Venice Biennale Highlight #3: Hope!

Considering the current conflict ravaging Ukraine, it’s no surprise that the country’s national pavilion at this year’s Venice Biennale is highly policised. Within a confined glass cube on the waterfront, on the approach to the Arsenale, a host of young Ukrainian artists present works in response to the crisis. By combining them under the title of Hope!, curator Björn Geldhof announces the intention that the exhibition be viewed as aspiration for a positive and united future, with the transparent housing equally suggesting hopes for a new open and honest Ukraine following years of political intrigue and corruption.

The most eye-catching work within the cube is the performance piece Synonym for “Wait” by four-man art collective Open Group. During opening hours throughout the five and a half months of the festival, a member of the group will be sat at a desk in the centre of the room. He stares at a wall of nine monitors relaying footage from a series of security cameras installed outside the homes of young Ukrainian men who have been drafted into the army. In sympathy with the soldiers’ families, each Open Group member will be on hunger strike throughout the period of his observation, as they await the men’s return.

A number of other pieces are made up of photographs and collages constructed from newspaper contents, suggesting frustration with the media coverage of the conflict. Perhaps the most haunting of these works is Blind Spot. It comprises a series of photographs by Mykola Ridnyi, tantalisingly concealing and revealing details of urban destruction, alongside poignant verses by the celebrated countercultural poet Serhiy Zhadan, which relate injustices committed against individual Ukrainians caught up in the present turmoil.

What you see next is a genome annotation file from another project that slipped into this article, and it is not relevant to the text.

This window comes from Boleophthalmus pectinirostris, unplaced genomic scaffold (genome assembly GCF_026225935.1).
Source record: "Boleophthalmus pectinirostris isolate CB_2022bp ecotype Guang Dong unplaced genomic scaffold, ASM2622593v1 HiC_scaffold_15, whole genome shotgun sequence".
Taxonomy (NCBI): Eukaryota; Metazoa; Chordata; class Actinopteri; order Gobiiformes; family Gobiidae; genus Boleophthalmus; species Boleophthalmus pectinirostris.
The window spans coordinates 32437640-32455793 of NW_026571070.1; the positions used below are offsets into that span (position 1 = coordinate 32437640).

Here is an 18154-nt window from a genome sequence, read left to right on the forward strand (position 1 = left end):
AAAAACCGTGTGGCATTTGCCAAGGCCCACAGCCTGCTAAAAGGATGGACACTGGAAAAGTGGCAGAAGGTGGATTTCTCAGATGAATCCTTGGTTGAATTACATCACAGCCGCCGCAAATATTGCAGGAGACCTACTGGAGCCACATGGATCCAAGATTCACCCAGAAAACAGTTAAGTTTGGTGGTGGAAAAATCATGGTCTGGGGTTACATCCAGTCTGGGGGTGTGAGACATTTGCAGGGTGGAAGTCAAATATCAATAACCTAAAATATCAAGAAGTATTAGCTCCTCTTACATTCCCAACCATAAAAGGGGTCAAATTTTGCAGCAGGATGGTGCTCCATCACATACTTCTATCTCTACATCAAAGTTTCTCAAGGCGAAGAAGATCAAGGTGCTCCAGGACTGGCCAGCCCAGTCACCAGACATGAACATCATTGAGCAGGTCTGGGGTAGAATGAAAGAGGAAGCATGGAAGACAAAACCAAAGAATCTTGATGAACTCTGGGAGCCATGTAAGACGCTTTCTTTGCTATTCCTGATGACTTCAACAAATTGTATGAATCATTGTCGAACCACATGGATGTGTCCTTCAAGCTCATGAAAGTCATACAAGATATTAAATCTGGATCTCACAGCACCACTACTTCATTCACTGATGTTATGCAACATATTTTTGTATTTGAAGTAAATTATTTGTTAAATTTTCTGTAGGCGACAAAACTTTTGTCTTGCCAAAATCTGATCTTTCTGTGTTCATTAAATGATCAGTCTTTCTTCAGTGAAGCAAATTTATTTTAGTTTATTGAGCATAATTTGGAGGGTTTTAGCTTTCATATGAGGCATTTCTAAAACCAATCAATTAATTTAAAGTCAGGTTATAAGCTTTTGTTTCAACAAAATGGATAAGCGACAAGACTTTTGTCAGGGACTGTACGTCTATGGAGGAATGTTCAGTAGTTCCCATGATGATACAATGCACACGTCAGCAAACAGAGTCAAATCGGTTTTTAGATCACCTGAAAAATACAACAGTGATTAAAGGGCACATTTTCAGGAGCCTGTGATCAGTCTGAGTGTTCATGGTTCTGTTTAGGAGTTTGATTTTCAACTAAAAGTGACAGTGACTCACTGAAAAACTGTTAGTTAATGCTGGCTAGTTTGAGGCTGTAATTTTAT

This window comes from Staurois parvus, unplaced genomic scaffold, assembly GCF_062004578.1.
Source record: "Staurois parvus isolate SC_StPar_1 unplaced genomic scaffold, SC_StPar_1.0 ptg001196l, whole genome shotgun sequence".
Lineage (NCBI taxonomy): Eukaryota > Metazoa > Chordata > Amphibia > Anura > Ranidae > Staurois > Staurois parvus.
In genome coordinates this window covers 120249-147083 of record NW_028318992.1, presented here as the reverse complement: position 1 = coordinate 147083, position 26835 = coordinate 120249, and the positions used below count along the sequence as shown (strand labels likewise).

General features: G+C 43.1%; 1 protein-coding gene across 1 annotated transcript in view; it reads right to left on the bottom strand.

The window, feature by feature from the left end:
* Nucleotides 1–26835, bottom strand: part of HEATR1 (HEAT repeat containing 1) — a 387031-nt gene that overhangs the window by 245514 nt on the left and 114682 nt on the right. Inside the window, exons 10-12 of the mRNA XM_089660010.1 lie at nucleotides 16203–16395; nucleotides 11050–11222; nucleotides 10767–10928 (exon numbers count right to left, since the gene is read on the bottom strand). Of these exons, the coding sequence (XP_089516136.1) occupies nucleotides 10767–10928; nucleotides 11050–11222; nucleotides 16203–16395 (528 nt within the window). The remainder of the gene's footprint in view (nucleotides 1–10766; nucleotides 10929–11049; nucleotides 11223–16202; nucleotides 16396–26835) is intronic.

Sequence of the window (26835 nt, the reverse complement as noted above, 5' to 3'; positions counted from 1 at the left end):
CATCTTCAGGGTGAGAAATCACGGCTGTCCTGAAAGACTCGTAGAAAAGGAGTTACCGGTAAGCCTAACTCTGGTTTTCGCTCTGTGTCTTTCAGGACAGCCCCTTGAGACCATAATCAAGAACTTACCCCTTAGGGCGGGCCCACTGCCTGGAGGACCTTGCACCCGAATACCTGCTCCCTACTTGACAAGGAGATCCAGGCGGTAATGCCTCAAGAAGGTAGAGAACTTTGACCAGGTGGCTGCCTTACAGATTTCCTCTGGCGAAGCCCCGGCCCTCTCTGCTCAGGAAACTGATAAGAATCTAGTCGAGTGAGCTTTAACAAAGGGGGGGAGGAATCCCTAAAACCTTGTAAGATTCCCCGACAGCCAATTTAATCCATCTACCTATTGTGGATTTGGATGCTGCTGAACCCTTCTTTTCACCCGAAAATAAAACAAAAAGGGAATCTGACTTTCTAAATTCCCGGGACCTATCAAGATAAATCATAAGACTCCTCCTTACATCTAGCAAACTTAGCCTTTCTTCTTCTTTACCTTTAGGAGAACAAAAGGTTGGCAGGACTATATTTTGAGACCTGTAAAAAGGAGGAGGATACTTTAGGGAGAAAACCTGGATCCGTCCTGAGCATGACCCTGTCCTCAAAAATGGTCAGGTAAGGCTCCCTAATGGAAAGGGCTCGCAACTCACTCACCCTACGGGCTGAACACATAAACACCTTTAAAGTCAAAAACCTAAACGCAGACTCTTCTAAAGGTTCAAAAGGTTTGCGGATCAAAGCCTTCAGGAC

In front of the pavilion is a smaller glass box containing the smashed and scorched concrete and metal remains of a bombed apartment block. The installation by Nikita Kadan provides a shocking reminder of the brutality of the conflict that continues to rage in these artists’ homeland, and reveals the challenges to their hope for peace in Ukraine.

Image: Top – Open Group, Synonym for “Wait”, live streaming video and performance, 2015; Bottom – Nikita Kadan, Difficulties of Profanation, 2015. Marble, steel, glass, earth, bean plant, glass and wood, 160 x 160 x 370 cm. Courtesy PinchukArtCentre.

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